The birth of a baby elephant with giant ears provides the kids with something to keep their attention, at least, while Holt, Max, and the rest of the adults struggle to keep the circus solvent. Luckily, that same baby elephant, saddled with the cruel nickname "Dumbo" and separated from his mother, can fly. This puts Medici Brothers' on the national map, and brings them to the attention of V.A. Vandevere (Michael Keaton), an ultra-rich entertainment impresario who owns a Coney Island theme park that is such a blatant piss-take of Disneyland that I'm a tiny bit surprised the corporation signed off on it, even as an act of cynical, shallow self-criticism. Here, he promotes the absolute hell out of Dumbo, clearly harboring wicked thoughts that Holt, the kids, and French acrobat Colette Marchant (Eva Green, giving easily the worst performance of her big-screen career) detect immediately, though Max manages to ignore how obviously shady all of this is.

Vandevere's entrance is a godsend on two fronts. One is that Keaton's arrival means that DeVito, the only lively and enthusiastic member of the cast, has anybody to play off of. The other is that we shift from the hugely banal American Southland At Golden Hour sets and lighting (the film's "exteriors" were all assembled in a soundstage, the better to minutely control the hectoring Rockwellian thickness of it all) to Vandevere's Dreamland, a tawdry hell of Art Deco excess that finds production designer Rick Heinrichs going all-out in creating an impossible collage of design elements that feel dazzling, overwhelming, and slightly grotesque all at once. It's the most Burtonesque element of a film that finds the director idling through so much warmly dour twaddle; Burton himself only seems to perk up twice, once in staging a frighteningly militaristic circus parade as our introduction to Dreamland, the other in putting together a foggy haunted house sequence that pushes Dumbo close enough to horror cinema that it raises the question of who on earth the movie is for (three times makes a trend - in Burton's last film, 2016's Miss Peregrine's Home for Peculiar Children, the only time there was any detectable energy was in the most horror-adjacent scenes. His next film prior to that, 2014's Big Eyes, had no horror elements, and no energy either).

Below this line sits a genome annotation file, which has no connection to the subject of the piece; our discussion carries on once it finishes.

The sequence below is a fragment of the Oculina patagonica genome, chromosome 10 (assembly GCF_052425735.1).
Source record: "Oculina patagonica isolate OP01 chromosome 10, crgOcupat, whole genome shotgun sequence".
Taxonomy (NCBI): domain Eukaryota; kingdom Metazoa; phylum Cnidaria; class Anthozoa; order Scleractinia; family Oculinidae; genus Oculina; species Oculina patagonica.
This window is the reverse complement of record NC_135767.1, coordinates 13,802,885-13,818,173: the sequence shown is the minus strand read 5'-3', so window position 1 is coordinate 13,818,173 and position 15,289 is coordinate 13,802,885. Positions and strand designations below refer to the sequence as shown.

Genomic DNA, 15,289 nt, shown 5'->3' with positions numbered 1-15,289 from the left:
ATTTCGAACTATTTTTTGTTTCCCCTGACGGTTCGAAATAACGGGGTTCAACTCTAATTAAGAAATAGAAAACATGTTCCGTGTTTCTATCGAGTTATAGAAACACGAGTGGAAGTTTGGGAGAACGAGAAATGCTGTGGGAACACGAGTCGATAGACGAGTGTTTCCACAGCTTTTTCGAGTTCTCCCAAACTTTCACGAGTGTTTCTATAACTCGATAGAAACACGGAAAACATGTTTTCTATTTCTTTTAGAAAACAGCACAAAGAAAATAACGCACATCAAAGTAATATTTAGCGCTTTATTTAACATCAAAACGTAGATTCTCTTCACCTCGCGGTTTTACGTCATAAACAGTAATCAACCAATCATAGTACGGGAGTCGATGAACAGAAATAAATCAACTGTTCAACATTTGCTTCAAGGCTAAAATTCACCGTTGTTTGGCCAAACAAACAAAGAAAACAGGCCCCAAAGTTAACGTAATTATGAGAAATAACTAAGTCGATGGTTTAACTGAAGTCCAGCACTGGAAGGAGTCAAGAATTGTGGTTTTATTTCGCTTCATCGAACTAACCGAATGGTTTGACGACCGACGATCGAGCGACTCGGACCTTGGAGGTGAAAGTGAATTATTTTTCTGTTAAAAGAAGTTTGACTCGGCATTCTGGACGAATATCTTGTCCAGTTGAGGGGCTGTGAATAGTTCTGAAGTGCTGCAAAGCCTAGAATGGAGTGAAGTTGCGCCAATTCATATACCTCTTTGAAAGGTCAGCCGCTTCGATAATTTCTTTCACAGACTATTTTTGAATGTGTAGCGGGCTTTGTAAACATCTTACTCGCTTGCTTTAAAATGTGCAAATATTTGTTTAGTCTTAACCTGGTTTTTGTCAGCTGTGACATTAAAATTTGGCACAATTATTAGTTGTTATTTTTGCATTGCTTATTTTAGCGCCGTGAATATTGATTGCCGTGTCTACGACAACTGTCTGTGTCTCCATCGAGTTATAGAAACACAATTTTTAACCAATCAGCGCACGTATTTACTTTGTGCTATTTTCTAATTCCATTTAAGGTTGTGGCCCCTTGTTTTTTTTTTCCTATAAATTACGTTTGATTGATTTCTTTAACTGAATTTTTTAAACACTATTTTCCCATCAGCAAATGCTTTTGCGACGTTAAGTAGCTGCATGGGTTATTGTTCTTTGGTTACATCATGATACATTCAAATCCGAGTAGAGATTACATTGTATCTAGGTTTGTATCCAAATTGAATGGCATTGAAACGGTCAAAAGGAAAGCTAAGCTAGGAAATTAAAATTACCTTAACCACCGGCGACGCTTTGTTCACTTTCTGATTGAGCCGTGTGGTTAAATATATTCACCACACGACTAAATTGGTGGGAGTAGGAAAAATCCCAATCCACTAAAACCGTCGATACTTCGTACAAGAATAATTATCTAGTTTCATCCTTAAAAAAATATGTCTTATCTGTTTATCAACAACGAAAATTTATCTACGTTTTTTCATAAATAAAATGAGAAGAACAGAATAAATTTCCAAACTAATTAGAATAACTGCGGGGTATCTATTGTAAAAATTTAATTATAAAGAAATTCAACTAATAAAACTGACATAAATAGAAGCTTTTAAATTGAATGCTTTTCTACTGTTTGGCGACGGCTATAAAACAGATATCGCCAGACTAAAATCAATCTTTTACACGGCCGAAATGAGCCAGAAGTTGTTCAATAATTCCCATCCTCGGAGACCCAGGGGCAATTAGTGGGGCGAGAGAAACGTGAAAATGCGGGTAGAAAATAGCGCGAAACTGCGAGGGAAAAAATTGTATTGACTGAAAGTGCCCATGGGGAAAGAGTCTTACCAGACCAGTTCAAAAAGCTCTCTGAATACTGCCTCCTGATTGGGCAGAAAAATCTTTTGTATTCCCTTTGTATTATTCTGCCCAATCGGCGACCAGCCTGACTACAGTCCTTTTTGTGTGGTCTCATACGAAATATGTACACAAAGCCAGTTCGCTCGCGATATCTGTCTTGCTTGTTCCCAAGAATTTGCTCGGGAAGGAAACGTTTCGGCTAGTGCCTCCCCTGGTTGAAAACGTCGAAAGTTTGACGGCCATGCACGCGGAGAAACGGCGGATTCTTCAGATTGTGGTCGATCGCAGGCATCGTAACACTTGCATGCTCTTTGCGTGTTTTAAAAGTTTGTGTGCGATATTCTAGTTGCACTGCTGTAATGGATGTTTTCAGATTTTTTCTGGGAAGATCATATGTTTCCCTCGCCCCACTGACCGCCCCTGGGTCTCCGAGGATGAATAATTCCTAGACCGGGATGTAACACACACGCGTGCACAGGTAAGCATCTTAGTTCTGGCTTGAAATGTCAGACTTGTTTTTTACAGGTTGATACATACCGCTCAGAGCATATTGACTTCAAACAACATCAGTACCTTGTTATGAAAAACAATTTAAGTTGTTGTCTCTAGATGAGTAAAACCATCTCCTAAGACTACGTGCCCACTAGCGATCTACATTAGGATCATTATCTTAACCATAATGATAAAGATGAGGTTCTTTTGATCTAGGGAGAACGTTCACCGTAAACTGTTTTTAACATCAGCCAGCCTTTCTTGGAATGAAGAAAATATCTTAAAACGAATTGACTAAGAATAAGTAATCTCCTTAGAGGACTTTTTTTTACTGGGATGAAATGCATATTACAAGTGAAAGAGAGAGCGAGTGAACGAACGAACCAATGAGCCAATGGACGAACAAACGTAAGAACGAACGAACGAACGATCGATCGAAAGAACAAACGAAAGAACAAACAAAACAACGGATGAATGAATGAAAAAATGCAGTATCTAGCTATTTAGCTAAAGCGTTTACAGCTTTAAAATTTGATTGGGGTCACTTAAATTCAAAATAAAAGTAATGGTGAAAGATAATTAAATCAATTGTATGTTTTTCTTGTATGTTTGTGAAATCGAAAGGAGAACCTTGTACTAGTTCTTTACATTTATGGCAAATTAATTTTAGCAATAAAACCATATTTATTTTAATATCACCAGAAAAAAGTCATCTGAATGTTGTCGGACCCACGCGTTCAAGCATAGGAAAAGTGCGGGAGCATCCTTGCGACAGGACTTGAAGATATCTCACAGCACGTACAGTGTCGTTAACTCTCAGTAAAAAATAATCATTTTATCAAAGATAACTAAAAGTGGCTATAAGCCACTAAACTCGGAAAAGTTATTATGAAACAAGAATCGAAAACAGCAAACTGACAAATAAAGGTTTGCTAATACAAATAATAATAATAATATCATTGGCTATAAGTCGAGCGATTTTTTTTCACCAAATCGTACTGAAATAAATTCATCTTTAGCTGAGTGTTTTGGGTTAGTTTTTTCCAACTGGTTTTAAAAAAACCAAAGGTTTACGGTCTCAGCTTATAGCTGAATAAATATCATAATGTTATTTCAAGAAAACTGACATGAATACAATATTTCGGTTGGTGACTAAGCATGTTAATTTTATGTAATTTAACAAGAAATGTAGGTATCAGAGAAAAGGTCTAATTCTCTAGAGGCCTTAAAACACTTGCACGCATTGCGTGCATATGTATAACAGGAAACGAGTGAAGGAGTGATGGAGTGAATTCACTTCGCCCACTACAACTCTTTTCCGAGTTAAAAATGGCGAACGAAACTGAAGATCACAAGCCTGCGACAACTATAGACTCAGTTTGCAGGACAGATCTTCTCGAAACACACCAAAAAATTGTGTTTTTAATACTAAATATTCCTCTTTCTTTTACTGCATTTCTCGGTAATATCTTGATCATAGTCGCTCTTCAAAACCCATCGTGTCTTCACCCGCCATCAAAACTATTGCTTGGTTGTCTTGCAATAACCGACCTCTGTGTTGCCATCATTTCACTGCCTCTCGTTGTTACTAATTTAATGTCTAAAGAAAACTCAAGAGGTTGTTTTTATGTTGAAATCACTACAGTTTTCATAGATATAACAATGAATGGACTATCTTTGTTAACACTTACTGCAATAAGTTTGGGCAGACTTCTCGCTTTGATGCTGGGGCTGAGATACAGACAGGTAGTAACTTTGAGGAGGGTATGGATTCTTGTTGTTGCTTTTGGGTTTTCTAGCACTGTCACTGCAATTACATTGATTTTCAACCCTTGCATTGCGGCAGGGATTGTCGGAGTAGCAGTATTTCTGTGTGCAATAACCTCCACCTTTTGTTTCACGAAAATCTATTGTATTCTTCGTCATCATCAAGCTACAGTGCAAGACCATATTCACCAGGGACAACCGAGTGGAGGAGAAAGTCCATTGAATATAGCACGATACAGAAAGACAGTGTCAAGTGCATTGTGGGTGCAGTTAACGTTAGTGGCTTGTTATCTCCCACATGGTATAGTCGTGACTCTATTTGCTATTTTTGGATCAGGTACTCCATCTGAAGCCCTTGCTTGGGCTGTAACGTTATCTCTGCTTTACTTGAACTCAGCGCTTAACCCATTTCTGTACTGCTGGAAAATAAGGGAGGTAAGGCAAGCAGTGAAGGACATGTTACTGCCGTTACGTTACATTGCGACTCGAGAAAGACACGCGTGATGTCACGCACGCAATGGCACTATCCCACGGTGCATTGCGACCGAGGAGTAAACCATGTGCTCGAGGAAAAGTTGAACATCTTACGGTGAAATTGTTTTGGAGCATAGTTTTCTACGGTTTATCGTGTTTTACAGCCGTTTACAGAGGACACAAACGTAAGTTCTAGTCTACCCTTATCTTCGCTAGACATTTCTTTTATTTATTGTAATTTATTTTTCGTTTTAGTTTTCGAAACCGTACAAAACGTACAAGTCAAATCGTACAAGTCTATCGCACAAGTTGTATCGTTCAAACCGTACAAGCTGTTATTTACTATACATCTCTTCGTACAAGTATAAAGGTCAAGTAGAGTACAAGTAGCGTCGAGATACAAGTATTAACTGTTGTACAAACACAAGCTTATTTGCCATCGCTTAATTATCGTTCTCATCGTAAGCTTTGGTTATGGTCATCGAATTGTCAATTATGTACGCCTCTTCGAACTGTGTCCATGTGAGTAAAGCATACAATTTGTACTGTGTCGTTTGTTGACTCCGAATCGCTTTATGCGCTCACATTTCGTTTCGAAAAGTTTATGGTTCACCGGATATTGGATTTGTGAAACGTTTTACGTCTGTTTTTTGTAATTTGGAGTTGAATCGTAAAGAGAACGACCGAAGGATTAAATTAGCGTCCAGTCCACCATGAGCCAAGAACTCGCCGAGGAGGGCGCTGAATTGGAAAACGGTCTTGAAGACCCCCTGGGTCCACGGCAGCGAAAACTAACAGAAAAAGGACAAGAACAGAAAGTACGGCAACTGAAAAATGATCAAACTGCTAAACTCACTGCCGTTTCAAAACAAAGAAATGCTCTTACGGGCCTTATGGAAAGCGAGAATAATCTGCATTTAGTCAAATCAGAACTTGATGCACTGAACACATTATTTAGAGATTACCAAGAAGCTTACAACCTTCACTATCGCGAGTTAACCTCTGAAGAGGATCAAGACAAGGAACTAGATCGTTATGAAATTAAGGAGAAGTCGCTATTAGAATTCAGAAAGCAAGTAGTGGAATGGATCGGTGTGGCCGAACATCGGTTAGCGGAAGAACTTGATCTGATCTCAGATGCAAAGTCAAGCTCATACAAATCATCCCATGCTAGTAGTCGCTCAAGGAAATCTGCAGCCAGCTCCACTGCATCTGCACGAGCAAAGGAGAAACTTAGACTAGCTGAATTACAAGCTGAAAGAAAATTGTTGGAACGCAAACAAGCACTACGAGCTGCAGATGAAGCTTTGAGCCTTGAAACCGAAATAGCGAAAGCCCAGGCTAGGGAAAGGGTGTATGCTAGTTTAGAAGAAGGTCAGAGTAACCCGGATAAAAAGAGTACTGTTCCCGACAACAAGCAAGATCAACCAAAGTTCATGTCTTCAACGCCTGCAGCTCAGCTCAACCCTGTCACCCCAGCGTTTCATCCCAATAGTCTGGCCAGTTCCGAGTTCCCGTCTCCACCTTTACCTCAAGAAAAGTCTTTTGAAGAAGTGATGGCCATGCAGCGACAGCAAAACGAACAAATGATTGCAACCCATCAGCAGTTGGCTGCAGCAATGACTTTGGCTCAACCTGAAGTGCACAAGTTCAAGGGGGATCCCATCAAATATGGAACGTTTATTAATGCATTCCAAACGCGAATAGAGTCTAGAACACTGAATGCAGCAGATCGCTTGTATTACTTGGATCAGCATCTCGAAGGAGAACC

Those little flashes of nasty-minded perversity are not, after all, in any way on speaking terms with the suffocating, heavy tale of the Farrier family, none of whom emerge with even a single personality trait besides "misses Mom" despite dominating the running time of a film nominally about an adorable CGI elephant. Milly wants to do science, but this is expressed so vaguely, and demonstrated so bizarrely ("science" means in this case "shoving peanuts into an elephant's face in the hope that he'll fly again") that it seems quite wrong-headed to include it. It certainly doesn't help matters that the child actors are... sorry, I know it's mean to attack children, but they are fucking bad, Parker especially, lacquering her face into an immobile mask that perfectly matches her freaky neutral line deliveries.

After a while, the film tries to pretend that it was interested in Dumbo all along, and runs with it like he's our emotional anchor, even re-creating some of Tytla's facial expressions and gestures in CGI (it works much better than I would have ever believed without seeing it myself). The problem is that the film hasn't done any of the work needed to justify this shift, and has in fact done substantial work to close it off as a possibility. The result is a film that, at its best, manages to be cute and absolutely nothing more, while completely lacking any emotional center - Max is, ultimately the only genuinely sympathetic character, entirely thanks to DeVito, and he's not remotely positioned as a protagonist.

So it's all just so flat: visually soft and golden and flat, emotionally vacuous and flat, narratively misshapen and stripped of urgency and flat. Better all of this than the shrill, shrieking agony of Alice in Wonderland, the last time Burton made a live-action tie-in to a Disney animation. But still, that film at least had a personality; an abrasive, repulsive personality, but nevertheless. Dumbo is just an inert object, blandly unobjectionable and bereft of anything likable. It's not even craven enough to be a Disney product, it's just... there.